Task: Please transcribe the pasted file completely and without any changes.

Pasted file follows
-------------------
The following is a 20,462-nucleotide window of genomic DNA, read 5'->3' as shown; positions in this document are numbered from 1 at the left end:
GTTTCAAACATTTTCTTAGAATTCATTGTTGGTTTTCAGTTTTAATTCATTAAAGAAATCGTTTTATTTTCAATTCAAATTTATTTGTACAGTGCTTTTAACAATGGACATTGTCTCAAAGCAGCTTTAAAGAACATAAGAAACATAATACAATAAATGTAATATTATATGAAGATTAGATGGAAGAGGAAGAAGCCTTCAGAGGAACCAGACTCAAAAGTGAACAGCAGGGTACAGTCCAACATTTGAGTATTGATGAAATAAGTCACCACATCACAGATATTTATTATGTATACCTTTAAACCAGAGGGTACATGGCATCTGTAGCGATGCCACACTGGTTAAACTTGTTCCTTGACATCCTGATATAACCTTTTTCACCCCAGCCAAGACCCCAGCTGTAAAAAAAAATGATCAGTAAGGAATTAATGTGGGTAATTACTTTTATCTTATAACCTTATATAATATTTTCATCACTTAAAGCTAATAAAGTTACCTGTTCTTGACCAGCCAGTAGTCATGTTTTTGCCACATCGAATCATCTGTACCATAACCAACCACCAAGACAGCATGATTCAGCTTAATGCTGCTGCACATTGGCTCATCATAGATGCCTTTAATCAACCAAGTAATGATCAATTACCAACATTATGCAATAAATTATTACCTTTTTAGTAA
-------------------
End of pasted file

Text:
The following is a 20,462-nucleotide window of genomic DNA, read 5'->3' as shown; positions in this document are numbered from 1 at the left end:
GTTTCAAACATTTTCTTAGAATTCATTGTTGGTTTTCAGTTTTAATTCATTAAAGAAATCGTTTTATTTTCAATTCAAATTTATTTGTACAGTGCTTTTAACAATGGACATTGTCTCAAAGCAGCTTTAAAGAACATAAGAAACATAATACAATAAATGTAATATTATATGAAGATTAGATGGAAGAGGAAGAAGCCTTCAGAGGAACCAGACTCAAAAGTGAACAGCAGGGTACAGTCCAACATTTGAGTATTGATGAAATAAGTCACCACATCACAGATATTTATTATGTATACCTTTAAACCAGAGGGTACATGGCATCTGTAGCGATGCCACACTGGTTAAACTTGTTCCTTGACATCCTGATATAACCTTTTTCACCCCAGCCAAGACCCCAGCTGTAAAAAAAAATGATCAGTAAGGAATTAATGTGGGTAATTACTTTTATCTTATAACCTTATATAATATTTTCATCACTTAAAGCTAATAAAGTTACCTGTTCTTGACCAGCCAGTAGTCATGTTTTTGCCACATCGAATCATCTGTACCATAACCAACCACCAAGACAGCATGATTCAGCTTAATGCTGCTGCACATTGGCTCATCATAGATGCCTTTAATCAACCAAGTAATGATCAATTACCAACATTATGCAATAAATTATTACCTTTTTAGTAA